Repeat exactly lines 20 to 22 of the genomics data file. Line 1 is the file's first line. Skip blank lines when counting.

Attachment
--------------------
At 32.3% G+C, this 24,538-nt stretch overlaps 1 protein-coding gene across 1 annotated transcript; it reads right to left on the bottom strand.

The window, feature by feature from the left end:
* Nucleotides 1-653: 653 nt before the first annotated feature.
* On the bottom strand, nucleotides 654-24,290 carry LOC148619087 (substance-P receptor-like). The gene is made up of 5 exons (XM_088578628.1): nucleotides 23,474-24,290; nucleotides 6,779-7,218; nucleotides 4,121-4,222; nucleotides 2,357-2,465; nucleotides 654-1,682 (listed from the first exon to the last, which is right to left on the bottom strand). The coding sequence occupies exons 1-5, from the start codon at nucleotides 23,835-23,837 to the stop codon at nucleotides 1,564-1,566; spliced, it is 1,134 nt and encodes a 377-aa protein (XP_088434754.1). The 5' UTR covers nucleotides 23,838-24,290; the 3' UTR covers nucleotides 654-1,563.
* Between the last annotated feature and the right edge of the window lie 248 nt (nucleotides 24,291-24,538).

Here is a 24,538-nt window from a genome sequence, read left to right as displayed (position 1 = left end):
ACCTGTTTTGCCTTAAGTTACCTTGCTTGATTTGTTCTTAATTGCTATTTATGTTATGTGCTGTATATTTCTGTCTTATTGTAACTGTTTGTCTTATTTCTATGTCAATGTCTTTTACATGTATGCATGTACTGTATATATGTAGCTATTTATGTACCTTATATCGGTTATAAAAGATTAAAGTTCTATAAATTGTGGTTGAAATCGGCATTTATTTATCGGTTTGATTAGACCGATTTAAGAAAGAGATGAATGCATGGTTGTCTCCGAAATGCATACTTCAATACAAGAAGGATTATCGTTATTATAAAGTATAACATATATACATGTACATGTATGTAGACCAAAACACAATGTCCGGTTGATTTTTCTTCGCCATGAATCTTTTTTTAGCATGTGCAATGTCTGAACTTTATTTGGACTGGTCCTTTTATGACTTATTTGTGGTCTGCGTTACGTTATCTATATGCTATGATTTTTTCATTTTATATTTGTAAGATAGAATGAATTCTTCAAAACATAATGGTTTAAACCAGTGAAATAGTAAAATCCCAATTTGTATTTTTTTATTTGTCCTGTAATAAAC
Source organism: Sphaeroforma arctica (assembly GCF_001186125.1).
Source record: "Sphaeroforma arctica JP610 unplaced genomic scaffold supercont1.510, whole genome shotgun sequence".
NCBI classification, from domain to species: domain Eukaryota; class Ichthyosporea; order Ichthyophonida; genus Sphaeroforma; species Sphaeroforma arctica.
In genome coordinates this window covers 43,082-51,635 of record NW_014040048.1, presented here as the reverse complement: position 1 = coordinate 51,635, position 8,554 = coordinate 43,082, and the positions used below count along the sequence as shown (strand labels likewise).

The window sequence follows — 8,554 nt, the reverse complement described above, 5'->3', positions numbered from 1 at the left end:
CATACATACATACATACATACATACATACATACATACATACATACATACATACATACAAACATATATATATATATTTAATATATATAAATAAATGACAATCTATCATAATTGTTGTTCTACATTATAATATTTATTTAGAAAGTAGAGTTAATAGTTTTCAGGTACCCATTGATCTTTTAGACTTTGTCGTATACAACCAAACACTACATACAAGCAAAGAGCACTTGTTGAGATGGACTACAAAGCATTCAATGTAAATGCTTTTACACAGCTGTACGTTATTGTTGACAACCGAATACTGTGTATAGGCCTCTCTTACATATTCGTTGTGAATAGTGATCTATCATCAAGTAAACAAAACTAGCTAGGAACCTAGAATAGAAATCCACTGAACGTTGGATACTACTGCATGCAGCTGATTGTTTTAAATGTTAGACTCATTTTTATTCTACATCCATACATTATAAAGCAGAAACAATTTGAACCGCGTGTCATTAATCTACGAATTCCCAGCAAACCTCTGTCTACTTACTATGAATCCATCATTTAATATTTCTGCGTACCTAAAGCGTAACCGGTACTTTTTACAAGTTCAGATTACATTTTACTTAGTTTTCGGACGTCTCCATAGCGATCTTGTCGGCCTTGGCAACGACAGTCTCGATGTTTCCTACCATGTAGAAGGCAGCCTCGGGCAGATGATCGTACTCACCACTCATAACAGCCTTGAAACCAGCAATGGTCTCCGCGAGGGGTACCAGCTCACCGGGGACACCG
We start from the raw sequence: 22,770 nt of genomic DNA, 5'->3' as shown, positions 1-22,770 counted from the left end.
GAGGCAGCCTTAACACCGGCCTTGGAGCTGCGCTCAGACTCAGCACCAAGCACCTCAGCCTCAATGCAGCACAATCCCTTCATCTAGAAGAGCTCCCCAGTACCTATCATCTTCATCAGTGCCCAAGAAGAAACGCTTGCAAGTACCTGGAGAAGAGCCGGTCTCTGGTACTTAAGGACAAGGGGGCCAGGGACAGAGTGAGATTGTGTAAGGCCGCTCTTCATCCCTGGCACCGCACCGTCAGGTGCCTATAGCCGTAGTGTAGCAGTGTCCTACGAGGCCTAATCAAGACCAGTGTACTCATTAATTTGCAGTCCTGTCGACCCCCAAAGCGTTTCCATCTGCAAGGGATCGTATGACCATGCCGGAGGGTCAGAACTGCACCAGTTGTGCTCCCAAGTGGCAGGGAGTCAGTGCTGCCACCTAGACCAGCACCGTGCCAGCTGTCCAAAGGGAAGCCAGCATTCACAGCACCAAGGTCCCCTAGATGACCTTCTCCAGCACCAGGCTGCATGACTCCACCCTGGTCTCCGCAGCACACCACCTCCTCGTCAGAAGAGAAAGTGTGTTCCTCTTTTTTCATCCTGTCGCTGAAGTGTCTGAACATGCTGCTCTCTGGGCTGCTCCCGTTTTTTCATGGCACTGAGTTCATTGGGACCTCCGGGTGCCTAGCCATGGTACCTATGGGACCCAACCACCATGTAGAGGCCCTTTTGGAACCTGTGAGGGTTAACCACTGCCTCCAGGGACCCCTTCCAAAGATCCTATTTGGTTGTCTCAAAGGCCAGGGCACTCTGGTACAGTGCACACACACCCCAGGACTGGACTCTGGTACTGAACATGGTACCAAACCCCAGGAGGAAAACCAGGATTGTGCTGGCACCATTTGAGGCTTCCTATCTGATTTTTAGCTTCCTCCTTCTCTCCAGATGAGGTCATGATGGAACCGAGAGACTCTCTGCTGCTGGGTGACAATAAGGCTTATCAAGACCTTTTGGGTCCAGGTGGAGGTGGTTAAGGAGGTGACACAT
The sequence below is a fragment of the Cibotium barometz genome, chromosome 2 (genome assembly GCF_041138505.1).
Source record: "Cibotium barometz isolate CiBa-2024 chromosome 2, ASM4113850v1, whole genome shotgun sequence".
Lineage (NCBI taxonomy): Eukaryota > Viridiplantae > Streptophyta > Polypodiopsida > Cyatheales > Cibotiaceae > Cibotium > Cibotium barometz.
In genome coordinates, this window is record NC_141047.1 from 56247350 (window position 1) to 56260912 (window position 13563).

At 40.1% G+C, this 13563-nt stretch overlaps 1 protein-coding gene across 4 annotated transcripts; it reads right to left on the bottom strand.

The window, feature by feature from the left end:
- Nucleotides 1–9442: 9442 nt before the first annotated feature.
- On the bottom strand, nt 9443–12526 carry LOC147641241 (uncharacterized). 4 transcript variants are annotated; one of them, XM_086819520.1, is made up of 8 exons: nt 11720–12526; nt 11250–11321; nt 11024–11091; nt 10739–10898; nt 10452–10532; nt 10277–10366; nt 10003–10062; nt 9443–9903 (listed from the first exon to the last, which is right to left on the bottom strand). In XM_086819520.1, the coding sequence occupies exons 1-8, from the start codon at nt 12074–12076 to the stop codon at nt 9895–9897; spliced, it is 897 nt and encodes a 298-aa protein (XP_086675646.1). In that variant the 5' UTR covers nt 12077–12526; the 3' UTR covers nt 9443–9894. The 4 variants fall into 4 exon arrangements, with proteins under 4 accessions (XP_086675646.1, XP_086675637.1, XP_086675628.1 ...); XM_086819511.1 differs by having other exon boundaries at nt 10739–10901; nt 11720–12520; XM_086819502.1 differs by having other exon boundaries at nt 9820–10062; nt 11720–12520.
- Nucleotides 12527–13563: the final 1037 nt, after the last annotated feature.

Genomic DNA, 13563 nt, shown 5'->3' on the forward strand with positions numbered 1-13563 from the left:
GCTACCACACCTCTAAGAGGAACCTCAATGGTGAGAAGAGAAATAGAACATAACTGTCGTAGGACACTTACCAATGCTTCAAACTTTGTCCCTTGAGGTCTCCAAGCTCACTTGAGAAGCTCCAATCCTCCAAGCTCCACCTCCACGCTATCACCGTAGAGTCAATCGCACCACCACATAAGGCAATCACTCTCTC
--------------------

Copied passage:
At 40.1% G+C, this 13563-nt stretch overlaps 1 protein-coding gene across 4 annotated transcripts; it reads right to left on the bottom strand.

The window, feature by feature from the left end:
- Nucleotides 1–9442: 9442 nt before the first annotated feature.